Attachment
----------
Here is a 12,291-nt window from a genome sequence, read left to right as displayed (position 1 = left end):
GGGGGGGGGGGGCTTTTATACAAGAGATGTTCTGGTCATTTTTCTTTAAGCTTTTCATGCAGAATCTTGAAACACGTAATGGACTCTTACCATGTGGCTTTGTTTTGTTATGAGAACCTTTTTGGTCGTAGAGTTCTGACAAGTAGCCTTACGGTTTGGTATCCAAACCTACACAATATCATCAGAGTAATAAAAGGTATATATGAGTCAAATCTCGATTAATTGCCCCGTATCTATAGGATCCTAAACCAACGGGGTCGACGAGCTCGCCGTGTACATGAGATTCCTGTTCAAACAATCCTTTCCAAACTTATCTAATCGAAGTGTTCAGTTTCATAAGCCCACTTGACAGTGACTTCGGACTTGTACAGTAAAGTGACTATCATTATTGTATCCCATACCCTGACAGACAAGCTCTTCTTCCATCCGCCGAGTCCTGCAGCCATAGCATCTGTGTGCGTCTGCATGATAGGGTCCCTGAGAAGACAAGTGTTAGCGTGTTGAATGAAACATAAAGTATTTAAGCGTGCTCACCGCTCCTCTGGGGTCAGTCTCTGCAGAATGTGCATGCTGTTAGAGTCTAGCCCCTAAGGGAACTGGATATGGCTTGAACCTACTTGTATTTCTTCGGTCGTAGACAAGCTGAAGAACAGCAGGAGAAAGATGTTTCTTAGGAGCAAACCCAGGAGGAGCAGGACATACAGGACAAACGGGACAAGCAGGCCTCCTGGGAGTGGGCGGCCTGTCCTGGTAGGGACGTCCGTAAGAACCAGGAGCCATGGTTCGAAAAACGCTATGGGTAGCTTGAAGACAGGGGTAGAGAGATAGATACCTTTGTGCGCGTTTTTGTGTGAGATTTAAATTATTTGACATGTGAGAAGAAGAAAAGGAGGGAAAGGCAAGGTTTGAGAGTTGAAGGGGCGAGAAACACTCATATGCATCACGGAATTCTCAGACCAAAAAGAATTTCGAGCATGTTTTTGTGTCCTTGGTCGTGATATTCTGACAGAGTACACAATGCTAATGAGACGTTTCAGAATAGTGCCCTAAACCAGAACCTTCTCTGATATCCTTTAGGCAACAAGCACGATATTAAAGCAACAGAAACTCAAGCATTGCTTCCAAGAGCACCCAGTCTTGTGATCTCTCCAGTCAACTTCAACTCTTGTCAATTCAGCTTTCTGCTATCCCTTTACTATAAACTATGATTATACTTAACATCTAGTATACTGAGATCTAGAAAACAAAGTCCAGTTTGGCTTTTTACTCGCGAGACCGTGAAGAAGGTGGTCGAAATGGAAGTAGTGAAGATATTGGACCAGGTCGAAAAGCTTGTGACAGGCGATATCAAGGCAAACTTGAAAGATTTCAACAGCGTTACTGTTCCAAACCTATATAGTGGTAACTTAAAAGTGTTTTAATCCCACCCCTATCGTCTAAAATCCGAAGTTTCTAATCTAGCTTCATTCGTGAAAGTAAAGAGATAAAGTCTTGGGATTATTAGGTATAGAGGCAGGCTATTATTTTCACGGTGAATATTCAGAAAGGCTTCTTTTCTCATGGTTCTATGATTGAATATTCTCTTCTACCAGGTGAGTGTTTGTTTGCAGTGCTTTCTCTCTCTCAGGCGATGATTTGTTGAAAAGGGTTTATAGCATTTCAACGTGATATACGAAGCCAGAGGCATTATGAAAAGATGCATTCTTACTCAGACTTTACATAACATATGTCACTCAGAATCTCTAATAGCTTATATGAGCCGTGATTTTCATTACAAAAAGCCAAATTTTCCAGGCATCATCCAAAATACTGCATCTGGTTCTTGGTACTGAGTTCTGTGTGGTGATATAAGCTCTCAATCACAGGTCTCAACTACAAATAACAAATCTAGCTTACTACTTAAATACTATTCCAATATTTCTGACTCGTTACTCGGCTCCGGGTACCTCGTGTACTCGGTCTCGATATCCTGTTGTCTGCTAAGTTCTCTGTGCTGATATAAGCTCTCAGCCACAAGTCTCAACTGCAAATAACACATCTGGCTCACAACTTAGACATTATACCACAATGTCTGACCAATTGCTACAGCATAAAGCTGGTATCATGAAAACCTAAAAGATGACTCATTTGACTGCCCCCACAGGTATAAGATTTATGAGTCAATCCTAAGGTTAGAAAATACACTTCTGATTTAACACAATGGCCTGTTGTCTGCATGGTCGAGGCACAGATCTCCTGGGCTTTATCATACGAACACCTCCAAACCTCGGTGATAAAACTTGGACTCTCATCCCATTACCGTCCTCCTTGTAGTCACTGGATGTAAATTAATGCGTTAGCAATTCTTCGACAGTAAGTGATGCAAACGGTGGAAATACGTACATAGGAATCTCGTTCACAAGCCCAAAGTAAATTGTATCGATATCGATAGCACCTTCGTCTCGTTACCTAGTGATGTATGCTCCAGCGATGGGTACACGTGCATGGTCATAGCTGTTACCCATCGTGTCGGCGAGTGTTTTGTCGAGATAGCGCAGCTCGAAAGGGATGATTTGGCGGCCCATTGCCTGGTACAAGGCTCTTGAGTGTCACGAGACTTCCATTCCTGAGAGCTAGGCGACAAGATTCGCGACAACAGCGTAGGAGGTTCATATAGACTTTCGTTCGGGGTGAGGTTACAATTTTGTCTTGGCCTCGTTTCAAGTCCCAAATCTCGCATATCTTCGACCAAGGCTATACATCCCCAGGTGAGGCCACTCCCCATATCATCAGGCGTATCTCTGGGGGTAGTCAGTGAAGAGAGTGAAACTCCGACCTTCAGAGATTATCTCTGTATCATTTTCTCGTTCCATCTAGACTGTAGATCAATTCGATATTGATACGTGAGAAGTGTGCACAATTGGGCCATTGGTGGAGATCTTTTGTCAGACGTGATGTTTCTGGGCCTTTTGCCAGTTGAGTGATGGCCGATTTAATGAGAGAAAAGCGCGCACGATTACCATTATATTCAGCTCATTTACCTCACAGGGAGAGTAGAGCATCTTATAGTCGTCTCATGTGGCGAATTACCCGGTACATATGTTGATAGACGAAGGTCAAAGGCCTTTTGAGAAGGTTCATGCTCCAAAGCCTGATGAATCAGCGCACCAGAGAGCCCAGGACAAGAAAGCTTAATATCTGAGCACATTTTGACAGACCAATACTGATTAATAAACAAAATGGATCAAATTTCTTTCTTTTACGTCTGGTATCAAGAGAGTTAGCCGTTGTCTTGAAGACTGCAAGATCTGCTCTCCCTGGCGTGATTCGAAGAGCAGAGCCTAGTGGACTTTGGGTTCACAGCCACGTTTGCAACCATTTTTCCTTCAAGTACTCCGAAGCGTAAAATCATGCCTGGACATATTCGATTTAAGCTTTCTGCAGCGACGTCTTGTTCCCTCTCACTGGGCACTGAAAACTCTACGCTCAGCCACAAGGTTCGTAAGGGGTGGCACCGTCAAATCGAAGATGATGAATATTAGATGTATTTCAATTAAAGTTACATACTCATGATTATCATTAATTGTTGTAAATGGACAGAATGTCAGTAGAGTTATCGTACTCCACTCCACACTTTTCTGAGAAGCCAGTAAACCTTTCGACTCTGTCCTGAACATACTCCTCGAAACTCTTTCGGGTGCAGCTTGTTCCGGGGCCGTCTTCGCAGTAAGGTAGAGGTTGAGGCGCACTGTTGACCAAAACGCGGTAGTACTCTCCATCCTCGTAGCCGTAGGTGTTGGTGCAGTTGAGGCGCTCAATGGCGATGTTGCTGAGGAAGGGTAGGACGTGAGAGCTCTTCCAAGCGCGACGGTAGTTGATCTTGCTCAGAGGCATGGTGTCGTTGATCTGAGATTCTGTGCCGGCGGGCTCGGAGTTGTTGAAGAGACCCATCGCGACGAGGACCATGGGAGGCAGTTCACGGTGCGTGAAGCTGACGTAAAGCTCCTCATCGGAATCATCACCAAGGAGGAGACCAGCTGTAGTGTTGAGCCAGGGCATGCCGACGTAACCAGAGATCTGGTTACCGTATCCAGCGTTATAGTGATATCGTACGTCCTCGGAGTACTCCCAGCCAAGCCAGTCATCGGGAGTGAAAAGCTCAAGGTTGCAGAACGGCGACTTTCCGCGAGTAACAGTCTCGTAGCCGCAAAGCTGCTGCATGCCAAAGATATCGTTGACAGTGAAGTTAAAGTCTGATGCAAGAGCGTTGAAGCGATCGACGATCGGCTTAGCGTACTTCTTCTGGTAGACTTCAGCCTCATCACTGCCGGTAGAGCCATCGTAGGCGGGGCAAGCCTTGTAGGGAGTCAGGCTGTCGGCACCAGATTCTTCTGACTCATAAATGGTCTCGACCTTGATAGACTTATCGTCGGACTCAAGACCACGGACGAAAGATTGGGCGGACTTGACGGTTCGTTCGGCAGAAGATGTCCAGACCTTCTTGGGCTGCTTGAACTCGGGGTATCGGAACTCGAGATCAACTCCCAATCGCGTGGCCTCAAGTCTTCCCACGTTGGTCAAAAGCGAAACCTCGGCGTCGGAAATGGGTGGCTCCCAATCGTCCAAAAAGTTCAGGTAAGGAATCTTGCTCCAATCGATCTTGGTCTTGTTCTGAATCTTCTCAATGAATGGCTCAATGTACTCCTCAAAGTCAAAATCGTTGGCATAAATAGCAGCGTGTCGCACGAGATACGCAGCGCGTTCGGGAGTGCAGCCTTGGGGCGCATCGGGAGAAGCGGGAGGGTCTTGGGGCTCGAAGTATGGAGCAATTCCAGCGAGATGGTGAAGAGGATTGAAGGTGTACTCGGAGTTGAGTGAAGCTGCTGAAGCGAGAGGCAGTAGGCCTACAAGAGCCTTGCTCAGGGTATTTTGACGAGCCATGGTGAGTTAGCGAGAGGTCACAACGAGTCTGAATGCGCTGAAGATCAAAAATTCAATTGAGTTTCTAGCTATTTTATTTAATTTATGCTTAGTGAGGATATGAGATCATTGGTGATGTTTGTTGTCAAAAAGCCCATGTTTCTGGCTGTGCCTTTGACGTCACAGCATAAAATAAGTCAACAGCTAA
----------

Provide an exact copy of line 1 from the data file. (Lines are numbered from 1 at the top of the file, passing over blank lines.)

Here is a 12,291-nt window from a genome sequence, read left to right as displayed (position 1 = left end):